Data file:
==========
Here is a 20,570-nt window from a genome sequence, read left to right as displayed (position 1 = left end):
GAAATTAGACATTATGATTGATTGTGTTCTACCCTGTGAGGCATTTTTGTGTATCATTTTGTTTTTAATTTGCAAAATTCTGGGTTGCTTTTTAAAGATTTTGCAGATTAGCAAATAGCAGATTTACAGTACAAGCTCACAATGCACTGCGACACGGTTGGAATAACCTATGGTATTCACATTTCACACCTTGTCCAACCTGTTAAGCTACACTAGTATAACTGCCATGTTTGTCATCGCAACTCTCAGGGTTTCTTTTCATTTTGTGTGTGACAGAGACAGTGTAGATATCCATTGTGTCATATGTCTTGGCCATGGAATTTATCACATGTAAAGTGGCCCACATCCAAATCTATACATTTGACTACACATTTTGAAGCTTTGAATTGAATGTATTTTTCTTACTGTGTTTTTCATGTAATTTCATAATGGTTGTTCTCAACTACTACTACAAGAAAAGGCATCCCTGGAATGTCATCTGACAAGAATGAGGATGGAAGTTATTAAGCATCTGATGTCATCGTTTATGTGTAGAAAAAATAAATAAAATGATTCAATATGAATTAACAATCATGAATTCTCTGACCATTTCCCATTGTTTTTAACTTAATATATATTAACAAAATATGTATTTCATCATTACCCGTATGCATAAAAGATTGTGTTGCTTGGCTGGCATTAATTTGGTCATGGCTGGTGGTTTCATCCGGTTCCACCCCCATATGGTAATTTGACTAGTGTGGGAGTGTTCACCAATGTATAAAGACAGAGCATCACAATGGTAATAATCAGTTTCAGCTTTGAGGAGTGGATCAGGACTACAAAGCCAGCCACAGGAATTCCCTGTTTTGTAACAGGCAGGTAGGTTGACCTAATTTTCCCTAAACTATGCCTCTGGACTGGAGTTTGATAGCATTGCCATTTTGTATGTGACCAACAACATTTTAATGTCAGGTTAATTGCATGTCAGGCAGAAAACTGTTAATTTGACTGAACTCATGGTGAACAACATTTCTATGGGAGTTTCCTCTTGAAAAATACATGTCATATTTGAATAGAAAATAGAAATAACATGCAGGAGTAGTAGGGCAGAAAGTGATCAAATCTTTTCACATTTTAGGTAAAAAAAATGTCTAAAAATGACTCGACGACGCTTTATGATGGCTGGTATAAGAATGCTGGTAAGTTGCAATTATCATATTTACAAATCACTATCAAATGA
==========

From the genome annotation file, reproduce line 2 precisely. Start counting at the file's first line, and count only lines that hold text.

GAAATTAGACATTATGATTGATTGTGTTCTACCCTGTGAGGCATTTTTGTGTATCATTTTGTTTTTAATTTGCAAAATTCTGGGTTGCTTTTTAAAGATTTTGCAGATTAGCAAATAGCAGATTTACAGTACAAGCTCACAATGCACTGCGACACGGTTGGAATAACCTATGGTATTCACATTTCACACCTTGTCCAACCTGTTAAGCTACACTAGTATAACTGCCATGTTTGTCATCGCAACTCTCAGGGTTTCTTTTCATTTTGTGTGTGACAGAGACAGTGTAGATATCCATTGTGTCATATGTCTTGGCCATGGAATTTATCACATGTAAAGTGGCCCACATCCAAATCTATACATTTGACTACACATTTTGAAGCTTTGAATTGAATGTATTTTTCTTACTGTGTTTTTCATGTAATTTCATAATGGTTGTTCTCAACTACTACTACAAGAAAAGGCATCCCTGGAATGTCATCTGACAAGAATGAGGATGGAAGTTATTAAGCATCTGATGTCATCGTTTATGTGTAGAAAAAATAAATAAAATGATTCAATATGAATTAACAATCATGAATTCTCTGACCATTTCCCATTGTTTTTAACTTAATATATATTAACAAAATATGTATTTCATCATTACCCGTATGCATAAAAGATTGTGTTGCTTGGCTGGCATTAATTTGGTCATGGCTGGTGGTTTCATCCGGTTCCACCCCCATATGGTAATTTGACTAGTGTGGGAGTGTTCACCAATGTATAAAGACAGAGCATCACAATGGTAATAATCAGTTTCAGCTTTGAGGAGTGGATCAGGACTACAAAGCCAGCCACAGGAATTCCCTGTTTTGTAACAGGCAGGTAGGTTGACCTAATTTTCCCTAAACTATGCCTCTGGACTGGAGTTTGATAGCATTGCCATTTTGTATGTGACCAACAACATTTTAATGTCAGGTTAATTGCATGTCAGGCAGAAAACTGTTAATTTGACTGAACTCATGGTGAACAACATTTCTATGGGAGTTTCCTCTTGAAAAATACATGTCATATTTGAATAGAAAATAGAAATAACATGCAGGAGTAGTAGGGCAGAAAGTGATCAAATCTTTTCACATTTTAGGTAAAAAAAATGTCTAAAAATGACTCGACGACGCTTTATGATGGCTGGTATAAGAATGCTGGTAAGTTGCAATTATCATATTTACAAATCACTATCAAATGA